Architecture Weekly Issue #19. Articles, books, and playlists on architecture and related topics. Every record has the complexity indication: 🤟 means hardcore, 👷‍♂️ is technically applicable right away,  🍼 - introduction to the topic or an overview. Now in telegram as well.


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Machine Learning Architecture 👷‍♂️

We typically include the distributed systems whitepapers, research, and case studies. But there are a lot of technology domains in production systems, and machine learning is one of them. This article by Markus Schmitt covers the basic components for systems implementing machine learning and their relationships.

Machine learning architecture: The 11 core components | Data Revenue
An overview of the 8 components of any machine learning solution. Orchestration, feature engineering, training, prediction ...

Conway's Law Doesn't Apply to Rigid Designs 🍼

Conway's law state that the system design repeats the organizational structure. The inverse version of the law dictates that you can reorganize the company to change the design. However, it only works if the system is flexible enough. Thoughts on the situation by Mathias Verraes are confirmed by Dr. Conway himself in the article.

Conway’s Law Doesn’t Apply to Rigid Designs
The impact of the Inverse Conway Manoeuvre is constrained by the flexibility of the system. A reorganisation can’t fix a broken design.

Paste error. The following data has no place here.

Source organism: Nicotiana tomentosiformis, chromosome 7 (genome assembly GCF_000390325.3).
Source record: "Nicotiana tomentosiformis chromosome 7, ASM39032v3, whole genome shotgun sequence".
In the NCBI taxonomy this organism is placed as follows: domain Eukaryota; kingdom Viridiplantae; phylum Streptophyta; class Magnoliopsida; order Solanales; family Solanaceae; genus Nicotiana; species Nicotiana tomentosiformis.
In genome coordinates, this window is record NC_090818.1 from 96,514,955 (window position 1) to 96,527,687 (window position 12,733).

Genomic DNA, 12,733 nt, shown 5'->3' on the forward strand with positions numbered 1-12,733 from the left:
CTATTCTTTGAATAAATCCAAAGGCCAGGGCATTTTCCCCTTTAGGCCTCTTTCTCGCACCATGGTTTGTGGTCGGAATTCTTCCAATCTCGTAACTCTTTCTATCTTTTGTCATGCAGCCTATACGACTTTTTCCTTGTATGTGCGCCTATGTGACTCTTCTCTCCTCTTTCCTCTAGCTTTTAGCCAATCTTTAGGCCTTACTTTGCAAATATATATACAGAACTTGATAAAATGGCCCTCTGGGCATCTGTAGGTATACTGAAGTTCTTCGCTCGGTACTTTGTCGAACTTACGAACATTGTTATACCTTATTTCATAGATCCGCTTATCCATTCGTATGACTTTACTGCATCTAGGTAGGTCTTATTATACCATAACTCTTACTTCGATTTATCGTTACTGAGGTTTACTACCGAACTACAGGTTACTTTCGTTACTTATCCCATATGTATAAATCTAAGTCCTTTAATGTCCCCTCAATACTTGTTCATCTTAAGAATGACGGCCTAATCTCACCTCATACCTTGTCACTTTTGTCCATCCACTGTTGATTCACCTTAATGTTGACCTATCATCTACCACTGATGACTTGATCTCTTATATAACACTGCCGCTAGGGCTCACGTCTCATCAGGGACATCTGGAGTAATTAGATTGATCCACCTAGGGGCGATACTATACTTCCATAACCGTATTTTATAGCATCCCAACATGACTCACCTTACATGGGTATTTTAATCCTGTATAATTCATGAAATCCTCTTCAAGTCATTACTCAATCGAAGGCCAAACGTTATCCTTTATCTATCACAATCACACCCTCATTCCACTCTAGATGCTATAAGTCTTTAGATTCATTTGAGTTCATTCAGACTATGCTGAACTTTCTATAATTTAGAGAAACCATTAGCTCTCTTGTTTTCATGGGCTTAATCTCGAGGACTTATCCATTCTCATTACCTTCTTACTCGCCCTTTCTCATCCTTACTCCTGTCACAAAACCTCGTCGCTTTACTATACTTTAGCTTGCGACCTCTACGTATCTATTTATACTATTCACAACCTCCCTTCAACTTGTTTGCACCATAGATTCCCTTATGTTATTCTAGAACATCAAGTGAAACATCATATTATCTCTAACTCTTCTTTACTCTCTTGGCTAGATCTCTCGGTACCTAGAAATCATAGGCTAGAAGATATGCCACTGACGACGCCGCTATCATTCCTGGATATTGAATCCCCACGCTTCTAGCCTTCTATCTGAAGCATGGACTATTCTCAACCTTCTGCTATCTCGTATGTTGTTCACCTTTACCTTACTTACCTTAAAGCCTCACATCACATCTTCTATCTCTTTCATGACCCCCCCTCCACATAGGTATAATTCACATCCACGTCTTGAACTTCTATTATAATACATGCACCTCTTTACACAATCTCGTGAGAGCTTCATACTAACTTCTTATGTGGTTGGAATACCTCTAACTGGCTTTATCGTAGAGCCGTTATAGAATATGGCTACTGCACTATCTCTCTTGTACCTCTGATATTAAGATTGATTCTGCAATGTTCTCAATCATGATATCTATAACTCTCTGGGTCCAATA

Feral Concurrency Control 👷‍♂️

Murat's new article on feral concurrency control explains that popular web frameworks like Rails develop their own concurrency primitive to ensure integrity. Murat refers to the research, that shows that under a relatively small load those controls might be convenient for developers and provide okeish safety, but still allow for severe integrity violations and heavier load. A fascinating read inside.

Feral Concurrency Control: An Empirical Investigation of Modern Application Integrity
The rise of data-intensive “Web 2.0” Internet services has led to popular new Object-Relational Mapping (ORM) programming frameworks. Rathe...

Why we need resilient software design 🍼

Uwe Friedrichsen continues to describe Resilient Software Design and starts article series on this topic. The first post is related to distributed systems and their history. He shows how requirements and opportunities were changed: number of peers, 24x7 system availability, and fast update propagation.

Why we need resilient software design - Part 1
The rise of distributed systems

The risks of letting your app run on a rooted device 🍼

This month we wrote an article by ourselves in cooperation with Licel on the risk assessment of running the mobile application on a device with root access or a jailbreak. Shortly, there are different types of apps. For some of them, it's perfectly fine; for some, it's better to deny the launch at all. More details in the blog.

The risks of letting your app run on a rooted device